Wednesday, May 7, 2008

Taking the Stress Out of Vet Visits

ARA - Spring is here and for many pet parents that means taking their family cats and dogs for their annual veterinary check-up to ensure they are in good health and prepared for the upcoming flea and tick season. As most people with pets have experienced, leaving home and going to the veterinarian can be stressful for both pets and pet parents due to many new sights, smells, sounds and sensations. By preparing your pet for their annual visit in advance and keeping them calm during the process, the experience can be made less stressful for all.

“It is important to help your pet adjust to traveling and the new environment of a veterinary clinic,” says Debra Nickelson, D.V.M. at Central Life Sciences. “Using pheromone-based products such as Comfort Zone can be a tremendous aid in helping dogs and cats remain calm in stressful situations.”

To make the trip to the veterinarian as easy as a walk in the park, try these simple solutions:

Crate comfort:
Many pets, especially cats, should be placed into a crate when traveling in the car. Pet parents can make the crated car ride to the veterinarian less stressful by allowing their pet to become familiar and comfortable around the crate a week prior to the scheduled vet visit. Keep the crate out for your pet to investigate or place him in the crate for short periods of time. This will condition them to feel more at ease and will reduce his reluctance to enter and exit it on their own. Pets that are apprehensive toward riding in cars will also benefit from taking a few short rides around the neighborhood prior to a vet visit.

Preparation for the car ride:
Preparing in advance is the best way to ensure the ride to the veterinarian office goes smoothly. Pets may become carsick as a result of motion sickness or stress caused by being removed from their home environment. To decrease the likelihood of your pet becoming anxious or ill while traveling, pet parents should be sure their pet has recently gone to the bathroom before entering the car and has been fed at least five hours prior to the car ride. Dogs and cats should be restrained in either a travel crate or approved harness to keep pet and driver safe. Pheromone based products, such as Comfort Zone will help to calm and soothe pets having trouble coping with the stress of the car ride.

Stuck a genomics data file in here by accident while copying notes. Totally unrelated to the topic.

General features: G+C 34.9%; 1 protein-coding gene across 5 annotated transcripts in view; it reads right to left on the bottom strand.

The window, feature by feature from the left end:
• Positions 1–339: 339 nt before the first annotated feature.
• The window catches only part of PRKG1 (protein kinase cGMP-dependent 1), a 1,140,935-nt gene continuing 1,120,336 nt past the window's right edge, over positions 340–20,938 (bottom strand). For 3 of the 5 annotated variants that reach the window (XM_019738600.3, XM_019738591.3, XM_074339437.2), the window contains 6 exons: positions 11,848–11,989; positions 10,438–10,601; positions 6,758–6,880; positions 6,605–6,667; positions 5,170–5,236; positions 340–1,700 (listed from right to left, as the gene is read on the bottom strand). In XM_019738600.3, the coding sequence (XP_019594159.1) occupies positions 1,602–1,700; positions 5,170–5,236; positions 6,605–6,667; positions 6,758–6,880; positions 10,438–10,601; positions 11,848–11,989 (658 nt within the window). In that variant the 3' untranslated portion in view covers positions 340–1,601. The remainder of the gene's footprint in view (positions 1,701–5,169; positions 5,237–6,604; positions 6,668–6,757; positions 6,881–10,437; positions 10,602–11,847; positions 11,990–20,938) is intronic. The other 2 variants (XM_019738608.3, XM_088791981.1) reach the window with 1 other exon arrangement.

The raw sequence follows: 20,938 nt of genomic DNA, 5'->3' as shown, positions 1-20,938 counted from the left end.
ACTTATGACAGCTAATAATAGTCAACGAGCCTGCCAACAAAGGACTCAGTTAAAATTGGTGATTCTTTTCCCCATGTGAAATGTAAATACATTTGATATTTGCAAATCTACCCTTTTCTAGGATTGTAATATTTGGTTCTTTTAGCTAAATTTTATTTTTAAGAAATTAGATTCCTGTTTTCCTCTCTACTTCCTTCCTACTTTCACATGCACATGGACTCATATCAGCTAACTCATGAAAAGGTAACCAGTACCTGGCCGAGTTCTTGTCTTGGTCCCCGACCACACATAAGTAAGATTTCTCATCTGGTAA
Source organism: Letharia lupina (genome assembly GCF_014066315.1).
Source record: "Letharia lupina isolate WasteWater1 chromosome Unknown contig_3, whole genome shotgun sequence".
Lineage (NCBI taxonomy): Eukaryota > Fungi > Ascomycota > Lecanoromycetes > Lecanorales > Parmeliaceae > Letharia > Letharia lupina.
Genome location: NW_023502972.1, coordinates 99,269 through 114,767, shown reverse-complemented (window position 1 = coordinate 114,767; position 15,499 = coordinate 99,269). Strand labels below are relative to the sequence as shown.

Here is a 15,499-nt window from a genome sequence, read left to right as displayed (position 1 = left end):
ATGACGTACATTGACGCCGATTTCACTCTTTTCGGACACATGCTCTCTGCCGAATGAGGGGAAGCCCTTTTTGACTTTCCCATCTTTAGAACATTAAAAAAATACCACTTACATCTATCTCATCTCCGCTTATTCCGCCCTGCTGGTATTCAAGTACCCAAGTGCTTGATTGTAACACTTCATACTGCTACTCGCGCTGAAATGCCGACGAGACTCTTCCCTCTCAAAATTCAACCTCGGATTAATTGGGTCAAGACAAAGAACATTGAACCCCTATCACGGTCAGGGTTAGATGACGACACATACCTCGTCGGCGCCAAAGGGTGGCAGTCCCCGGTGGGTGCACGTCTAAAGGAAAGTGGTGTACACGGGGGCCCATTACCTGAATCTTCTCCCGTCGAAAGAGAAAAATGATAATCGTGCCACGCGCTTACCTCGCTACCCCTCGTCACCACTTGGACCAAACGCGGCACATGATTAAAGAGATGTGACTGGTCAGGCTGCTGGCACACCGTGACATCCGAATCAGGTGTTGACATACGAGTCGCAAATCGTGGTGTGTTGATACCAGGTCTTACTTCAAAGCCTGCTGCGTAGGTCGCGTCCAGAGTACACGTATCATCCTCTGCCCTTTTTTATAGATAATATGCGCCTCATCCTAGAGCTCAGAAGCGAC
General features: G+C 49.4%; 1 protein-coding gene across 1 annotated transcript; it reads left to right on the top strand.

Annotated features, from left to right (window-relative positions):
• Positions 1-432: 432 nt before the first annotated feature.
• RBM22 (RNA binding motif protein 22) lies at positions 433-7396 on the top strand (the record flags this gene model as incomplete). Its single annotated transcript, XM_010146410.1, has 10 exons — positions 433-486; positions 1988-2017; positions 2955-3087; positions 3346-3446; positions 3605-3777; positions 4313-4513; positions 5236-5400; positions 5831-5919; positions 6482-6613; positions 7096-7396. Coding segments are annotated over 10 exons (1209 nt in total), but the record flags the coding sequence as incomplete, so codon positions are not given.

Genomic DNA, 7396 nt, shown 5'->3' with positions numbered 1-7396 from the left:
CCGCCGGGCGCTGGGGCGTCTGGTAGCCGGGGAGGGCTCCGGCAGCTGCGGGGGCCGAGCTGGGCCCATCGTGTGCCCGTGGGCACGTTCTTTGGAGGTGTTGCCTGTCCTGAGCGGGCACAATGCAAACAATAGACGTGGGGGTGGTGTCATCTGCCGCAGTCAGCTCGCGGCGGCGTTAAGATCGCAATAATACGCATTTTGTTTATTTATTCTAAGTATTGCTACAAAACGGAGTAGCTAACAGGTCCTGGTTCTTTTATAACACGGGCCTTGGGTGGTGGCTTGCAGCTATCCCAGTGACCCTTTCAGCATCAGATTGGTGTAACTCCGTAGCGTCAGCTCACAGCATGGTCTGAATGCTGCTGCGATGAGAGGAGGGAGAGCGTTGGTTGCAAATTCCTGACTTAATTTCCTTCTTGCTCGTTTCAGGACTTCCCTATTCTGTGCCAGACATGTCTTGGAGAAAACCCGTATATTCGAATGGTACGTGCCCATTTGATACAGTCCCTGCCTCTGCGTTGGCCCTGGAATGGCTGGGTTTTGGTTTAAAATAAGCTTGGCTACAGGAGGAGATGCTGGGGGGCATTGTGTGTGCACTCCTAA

“Usually my dog is a nightmare when she goes for a car ride,” says Paul Peterson, pet parent to golden retriever Bella. “I used Comfort Zone with D.A.P. spray on her collar before we left for the vet and sprayed it in my car 30 minutes before we left and I found it helped reduce her stress significantly during the car ride.”

In the waiting room:
Upon entering most veterinary offices, pet and pet parents must wait in an area filled with not only other pets, but a plethora of unfamiliar smells and noises. Some pets may find this situation stressful which is why it’s a good idea to keep them crated if that is how they traveled. Provide plenty of attention and praise to help them remain calm and distract them from their surroundings. To keep pets safe from other animals in the waiting room, pet parents should always make sure their dog is on a leash.

During the exam:
Once in the exam room, pets will likely be placed on a table to be assessed by the veterinarian. The combination of being in a foreign environment, isolated up on a table and touched by an unknown person can cause extreme levels of stress in dogs and cats. It is important to comfort your pet with petting and verbal praise to help alleviate any stress. Having a few treats on hand will also help your pet remain calm and forget about his current surroundings.

Follow-up:
Despite returning your pet to the comfort of their home and normal environment, many pets may continue to show signs of stress in the hours after a vet visit. If they seem anxious and whine excessively, be sure to act normal and do not to provide excessive attention as this will only reinforce their stress. If your pet is having a difficult time calming down several hours after the vet visit, provide them with plenty of exercise such as a trip to the dog park, their favorite special treat or a new fun toy. It is also important to stay home with your pet for several hours following a vet visit to help reassure him that life has returned to normal.

Pet parents looking for additional tips and advice can visit www.petcomfortzone.com/behave for more information.

Courtesy of ARAcontent

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